State v. BrownAnnotate this Case
244 S.W.2d 168 (1951)
STATE ex rel. UNDERWOOD v. BROWN, Commissioner of Institutions, et al.
Supreme Court of Tennessee.
July 27, 1951.
On Petition to Rehear December 14, 1951.
*169 Knox Bigham, Asst. Atty. Gen., for plaintiff in error.
Carl R. Hardin, Nashville, for defendant in error.
This is an appeal by the Commissioner of Institutions and the Warden of Fort Pillow State Farm from a judgment sustaining relator's petition for a writ of habeas corpus, and releasing relator from the custody of the defendants.
On November 20, 1948, in case No. 17039 in the Criminal Court of Davidson *170 County, the relator, on his plea of guilty, was convicted of the offense of housebreaking. On November 26, 1948 judgment was pronounced on the verdict in this case and relator was sentenced to serve not more than three years in the penitentiary. Relator had also been indicted in case No. 17405 in the Criminal Court of Davidson County, for the offense of housebreaking. On April 29, 1949, while relator was undergoing imprisonment in Fort Pillow State Farm by virtue of the sentence in case No. 17039, case No. 17405 was called for trial. Relator was not present in court but was represented by able counsel. Relator's attorney entered a plea of guilty for him in case No. 17405, and relator was convicted and sentenced to serve not more than three years in the penitentiary. This judgment was rendered at the January, 1949, term of the court. At the May, 1949, term of court, and on the 16th of September, 1949, the court entered an order setting aside the judgment in case No. 17405 entered on April 29, 1949, on the ground that the defendant was not in court at the time judgment was entered and that therefore the judgment was void. On the same date the case was placed on the retired docket.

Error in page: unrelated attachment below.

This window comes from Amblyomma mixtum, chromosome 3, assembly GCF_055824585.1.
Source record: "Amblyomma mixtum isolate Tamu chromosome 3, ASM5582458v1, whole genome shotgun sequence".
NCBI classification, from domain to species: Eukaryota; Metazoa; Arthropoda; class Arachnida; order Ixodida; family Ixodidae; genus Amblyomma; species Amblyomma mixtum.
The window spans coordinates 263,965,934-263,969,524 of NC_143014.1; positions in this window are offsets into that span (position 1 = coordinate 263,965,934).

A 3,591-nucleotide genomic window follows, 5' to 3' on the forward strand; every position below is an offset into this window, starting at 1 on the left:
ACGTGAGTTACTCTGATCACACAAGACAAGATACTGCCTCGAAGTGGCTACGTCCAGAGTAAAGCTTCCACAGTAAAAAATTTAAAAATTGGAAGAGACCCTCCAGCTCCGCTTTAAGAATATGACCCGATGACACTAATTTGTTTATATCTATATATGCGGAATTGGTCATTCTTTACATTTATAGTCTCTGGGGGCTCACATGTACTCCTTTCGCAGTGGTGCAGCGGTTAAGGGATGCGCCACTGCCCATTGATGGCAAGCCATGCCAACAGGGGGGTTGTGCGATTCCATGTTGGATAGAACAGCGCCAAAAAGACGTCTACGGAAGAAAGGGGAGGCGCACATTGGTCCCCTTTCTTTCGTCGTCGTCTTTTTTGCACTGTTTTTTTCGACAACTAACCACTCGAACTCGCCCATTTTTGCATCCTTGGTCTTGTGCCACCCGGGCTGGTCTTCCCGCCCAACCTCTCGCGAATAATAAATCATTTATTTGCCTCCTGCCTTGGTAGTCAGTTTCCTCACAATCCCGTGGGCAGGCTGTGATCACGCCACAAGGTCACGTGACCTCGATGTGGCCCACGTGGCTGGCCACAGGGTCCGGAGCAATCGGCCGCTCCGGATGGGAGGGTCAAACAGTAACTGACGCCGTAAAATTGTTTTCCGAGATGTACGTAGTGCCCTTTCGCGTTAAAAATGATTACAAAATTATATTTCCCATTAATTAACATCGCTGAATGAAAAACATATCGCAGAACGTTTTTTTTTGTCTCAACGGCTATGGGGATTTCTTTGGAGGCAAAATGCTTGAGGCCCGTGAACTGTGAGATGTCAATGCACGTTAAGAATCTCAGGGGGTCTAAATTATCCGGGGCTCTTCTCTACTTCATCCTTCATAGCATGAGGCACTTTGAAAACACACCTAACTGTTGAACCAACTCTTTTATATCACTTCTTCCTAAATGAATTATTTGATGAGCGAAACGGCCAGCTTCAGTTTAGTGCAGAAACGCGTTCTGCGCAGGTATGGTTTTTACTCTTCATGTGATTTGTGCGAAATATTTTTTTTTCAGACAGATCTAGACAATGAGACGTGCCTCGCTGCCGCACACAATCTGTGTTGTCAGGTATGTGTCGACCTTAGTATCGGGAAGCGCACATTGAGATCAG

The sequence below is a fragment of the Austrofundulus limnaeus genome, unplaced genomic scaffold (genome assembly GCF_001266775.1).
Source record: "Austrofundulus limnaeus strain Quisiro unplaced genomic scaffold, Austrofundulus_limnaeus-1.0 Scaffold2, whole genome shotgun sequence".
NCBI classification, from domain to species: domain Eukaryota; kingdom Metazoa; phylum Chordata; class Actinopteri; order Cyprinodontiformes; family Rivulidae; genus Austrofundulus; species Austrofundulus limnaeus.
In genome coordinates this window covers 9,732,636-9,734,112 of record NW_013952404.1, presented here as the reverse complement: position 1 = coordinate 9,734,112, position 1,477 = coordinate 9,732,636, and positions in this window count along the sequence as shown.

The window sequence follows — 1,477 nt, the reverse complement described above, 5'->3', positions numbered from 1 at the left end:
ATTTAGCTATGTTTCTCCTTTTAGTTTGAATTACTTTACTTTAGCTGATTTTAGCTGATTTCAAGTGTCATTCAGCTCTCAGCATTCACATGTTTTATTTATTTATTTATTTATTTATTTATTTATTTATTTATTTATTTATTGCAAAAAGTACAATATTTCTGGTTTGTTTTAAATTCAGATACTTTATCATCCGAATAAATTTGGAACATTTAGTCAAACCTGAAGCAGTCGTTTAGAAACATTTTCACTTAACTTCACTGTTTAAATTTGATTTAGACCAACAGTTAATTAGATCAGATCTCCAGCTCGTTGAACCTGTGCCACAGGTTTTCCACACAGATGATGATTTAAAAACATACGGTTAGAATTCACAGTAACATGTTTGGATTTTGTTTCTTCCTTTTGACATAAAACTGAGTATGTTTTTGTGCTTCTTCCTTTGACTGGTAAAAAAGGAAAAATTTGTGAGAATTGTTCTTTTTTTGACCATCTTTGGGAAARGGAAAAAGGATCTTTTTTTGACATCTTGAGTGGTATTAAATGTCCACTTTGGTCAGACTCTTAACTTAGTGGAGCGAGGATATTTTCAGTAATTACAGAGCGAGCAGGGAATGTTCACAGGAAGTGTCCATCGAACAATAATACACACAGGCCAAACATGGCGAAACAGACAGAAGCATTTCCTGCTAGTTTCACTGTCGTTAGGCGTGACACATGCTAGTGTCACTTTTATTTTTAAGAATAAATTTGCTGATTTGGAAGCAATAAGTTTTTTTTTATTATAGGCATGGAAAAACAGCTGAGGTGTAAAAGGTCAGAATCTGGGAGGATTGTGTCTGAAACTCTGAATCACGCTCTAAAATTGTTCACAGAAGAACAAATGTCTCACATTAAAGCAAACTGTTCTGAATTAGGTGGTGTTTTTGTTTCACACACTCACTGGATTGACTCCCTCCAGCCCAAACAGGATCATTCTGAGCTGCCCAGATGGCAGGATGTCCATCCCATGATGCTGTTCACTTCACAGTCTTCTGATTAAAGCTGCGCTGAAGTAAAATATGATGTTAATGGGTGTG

At the May term of court, 1950, and on the 10th day of May, 1950, relator was brought into court, entered a plea of guilty in case No. 17405, was convicted and sentenced to serve not more than three years in the State penitentiary, said sentence to commence at the expiration of his former sentence. At this subsequent and last hearing wherein the relator was present he was likewise represented at this time by able counsel.
It is the contention of relator that the judgment rendered on May 10, 1950, in case No. 17405 is void because the court lost jurisdiction of the cause by the expiration of the term at which the judgment of April 29, 1949, was entered.
It is the contention of defendants that the judgment of April 29, 1949 is void, that the court did not lose jurisdiction to bring relator to trial because of the expiration of the term, and that the judgment of May 10, 1950 is valid.